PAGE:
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Arkansas committee advances tweaked tort proposal

Voter-ID measure now heads to Senate by Brian Fanney | February 24, 2017 at 4:30 a.m.
Republican Sens. Linda Collins-Smith of Pocahontas and Trent Garner of El Dorado talk Thursday on the Senate floor about pulling the campus-guns bill from consideration. Sitting behind them is Cindy Herron, Senate assistant public information officer.

A proposed constitutional amendment to reduce lawsuit payouts advanced out of committee Thursday, but only after the limits were doubled.

After a 14-3 vote by the House State Agencies and Governmental Affairs Committee, Senate Joint Resolution 8, by Sen. Missy Irvin, R-Mountain View, heads to the House for approval.

In the amended version of the proposal, noneconomic damages -- when money can't remedy the losses -- and punitive damages -- awarded to punish and deter wrongful behavior -- would be limited to $500,000 instead of $250,000.

During each regular session, the Legislature can refer up to three constitutional amendments to voters. The Senate and House can refer one apiece.

SJR8 is a contender for the Senate's pick.

The House passed House Joint Resolution 1016, which calls for a constitutional amendment to require voters to show photo identification at the polls. That measure now heads to the Senate for approval.

If the proposed amendments are approved by both chambers, they can be on the ballot of the November 2018 general election.

Rep. Bob Ballinger, R-Hindsville, who presented the proposed tort overhaul measure, said that after hearing concerns from lawmakers, he introduced the amendment to double the possible lawsuit payouts.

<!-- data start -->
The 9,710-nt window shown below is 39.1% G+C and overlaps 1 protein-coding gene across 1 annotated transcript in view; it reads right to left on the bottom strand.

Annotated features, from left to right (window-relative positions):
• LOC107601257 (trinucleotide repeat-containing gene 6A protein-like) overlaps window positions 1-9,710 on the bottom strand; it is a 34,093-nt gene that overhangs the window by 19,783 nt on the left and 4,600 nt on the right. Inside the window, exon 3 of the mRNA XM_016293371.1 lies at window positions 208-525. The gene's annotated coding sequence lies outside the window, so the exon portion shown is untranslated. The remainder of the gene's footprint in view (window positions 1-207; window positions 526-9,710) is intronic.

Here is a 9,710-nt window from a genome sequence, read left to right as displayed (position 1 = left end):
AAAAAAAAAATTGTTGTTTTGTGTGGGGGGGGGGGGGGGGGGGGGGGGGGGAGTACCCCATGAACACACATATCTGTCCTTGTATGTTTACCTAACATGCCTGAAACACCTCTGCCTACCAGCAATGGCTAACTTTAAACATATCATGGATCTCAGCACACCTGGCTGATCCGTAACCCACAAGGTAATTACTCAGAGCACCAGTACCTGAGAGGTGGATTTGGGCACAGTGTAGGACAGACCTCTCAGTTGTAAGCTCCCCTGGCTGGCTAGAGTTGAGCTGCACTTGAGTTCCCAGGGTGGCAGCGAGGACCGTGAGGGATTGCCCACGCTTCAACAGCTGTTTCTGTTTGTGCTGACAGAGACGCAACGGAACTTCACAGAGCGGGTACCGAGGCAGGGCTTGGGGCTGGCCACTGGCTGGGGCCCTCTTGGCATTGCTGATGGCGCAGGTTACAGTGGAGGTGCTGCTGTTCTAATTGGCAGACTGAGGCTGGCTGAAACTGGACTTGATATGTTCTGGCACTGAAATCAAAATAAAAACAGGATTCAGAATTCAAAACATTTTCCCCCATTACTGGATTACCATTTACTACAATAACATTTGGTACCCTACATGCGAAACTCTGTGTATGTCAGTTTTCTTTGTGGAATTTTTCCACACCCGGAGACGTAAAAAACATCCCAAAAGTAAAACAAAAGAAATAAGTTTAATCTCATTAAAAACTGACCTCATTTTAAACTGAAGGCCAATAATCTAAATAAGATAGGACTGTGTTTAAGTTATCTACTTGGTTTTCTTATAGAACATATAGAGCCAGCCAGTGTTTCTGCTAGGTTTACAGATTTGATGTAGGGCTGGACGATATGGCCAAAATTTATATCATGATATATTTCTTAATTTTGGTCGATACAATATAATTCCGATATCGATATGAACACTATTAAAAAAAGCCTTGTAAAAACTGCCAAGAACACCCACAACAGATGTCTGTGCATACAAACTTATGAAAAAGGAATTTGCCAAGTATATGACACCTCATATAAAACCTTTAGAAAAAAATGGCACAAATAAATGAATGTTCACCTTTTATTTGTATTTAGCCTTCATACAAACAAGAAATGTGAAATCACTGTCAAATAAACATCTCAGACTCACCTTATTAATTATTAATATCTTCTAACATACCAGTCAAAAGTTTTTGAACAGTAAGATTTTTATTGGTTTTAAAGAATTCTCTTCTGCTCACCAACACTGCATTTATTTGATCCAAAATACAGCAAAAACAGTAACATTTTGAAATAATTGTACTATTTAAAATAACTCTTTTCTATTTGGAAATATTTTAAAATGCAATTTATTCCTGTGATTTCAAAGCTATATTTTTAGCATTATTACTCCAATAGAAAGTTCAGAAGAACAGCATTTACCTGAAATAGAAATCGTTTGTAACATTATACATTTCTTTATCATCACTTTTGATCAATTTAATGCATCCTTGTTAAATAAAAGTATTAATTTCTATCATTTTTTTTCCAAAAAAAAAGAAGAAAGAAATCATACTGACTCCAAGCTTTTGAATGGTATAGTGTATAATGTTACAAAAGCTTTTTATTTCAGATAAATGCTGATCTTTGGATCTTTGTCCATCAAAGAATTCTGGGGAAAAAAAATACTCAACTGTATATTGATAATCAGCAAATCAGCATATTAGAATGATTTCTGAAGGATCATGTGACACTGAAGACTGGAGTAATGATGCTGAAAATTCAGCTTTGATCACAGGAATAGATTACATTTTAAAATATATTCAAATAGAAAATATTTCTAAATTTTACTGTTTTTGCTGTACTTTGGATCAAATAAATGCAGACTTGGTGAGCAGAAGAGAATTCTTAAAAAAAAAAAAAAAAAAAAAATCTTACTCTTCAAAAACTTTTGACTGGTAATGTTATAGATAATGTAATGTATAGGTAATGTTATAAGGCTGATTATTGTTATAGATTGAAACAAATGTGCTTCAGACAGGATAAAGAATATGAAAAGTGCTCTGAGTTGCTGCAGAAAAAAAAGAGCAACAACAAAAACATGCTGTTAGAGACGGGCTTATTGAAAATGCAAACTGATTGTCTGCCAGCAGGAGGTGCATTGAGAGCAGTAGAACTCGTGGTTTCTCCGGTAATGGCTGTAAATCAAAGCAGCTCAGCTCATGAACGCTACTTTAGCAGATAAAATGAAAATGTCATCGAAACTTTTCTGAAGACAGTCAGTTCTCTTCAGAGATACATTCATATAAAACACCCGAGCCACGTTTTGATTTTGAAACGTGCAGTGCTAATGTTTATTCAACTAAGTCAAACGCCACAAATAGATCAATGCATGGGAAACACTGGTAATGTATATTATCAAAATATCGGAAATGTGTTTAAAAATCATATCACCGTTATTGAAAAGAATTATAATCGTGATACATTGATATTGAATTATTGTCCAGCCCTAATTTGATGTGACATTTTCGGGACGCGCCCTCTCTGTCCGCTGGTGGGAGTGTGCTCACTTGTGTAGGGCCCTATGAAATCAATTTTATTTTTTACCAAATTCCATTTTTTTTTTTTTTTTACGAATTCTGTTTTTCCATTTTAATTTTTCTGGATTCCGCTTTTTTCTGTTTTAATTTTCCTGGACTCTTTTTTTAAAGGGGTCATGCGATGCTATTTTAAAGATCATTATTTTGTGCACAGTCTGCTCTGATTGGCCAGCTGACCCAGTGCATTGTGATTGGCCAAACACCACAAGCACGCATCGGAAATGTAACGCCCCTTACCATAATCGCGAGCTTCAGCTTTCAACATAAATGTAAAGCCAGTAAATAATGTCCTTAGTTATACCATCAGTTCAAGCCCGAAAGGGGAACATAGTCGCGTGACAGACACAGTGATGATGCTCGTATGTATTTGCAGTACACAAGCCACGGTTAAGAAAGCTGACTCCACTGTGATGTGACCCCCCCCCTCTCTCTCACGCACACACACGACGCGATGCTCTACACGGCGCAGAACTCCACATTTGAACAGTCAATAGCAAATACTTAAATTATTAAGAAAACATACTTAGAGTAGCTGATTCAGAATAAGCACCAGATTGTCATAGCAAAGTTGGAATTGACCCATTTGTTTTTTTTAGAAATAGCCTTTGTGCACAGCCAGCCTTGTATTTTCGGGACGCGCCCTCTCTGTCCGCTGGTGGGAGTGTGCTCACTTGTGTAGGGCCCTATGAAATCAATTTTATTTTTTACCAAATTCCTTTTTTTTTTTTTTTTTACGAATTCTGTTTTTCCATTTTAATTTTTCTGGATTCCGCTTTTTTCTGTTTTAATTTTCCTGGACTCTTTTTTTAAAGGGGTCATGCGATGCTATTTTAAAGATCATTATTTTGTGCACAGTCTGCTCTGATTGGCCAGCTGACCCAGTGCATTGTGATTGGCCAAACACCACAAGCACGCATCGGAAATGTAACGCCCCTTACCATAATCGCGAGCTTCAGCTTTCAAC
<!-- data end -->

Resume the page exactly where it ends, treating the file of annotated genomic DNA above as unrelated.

"What I did was collect the information, sit down with the senators who were working on the other side, and come up with something that we felt like we could do -- and not only get done but create some unity," Ballinger told reporters.

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The point of the limits, Ballinger said, is to rein in costs that impede economic growth, especially for those in the health care industry.

But Rep. Douglas House, R-North Little Rock, said the limits in the amendment impede on the right to jury trials.

"Listen, you can have a jury trial if you want to, but you're just going to get $500,000. That's exactly what this amendment says," he said.

"I cannot think of a more horrible path to take in abandoning the jury system where 12 people in our community decide what's right, what's fair, what's just in each individual case."

The proposal is widely supported by business interests, said Randy Zook, chief executive of the Arkansas State Chamber of Commerce.

"Today I ask just simply that you allow our Arkansas voters the chance to decide for themselves whether or not to make Arkansas more appealing and more attractive to new and additional business prospects," he said.

Ballinger also amended a part of SJR8 so that lawmakers would no longer approve every Supreme Court rule. Lawmakers would still be allowed to amend and repeal rules as well as adopt new rules with a three-fifths vote.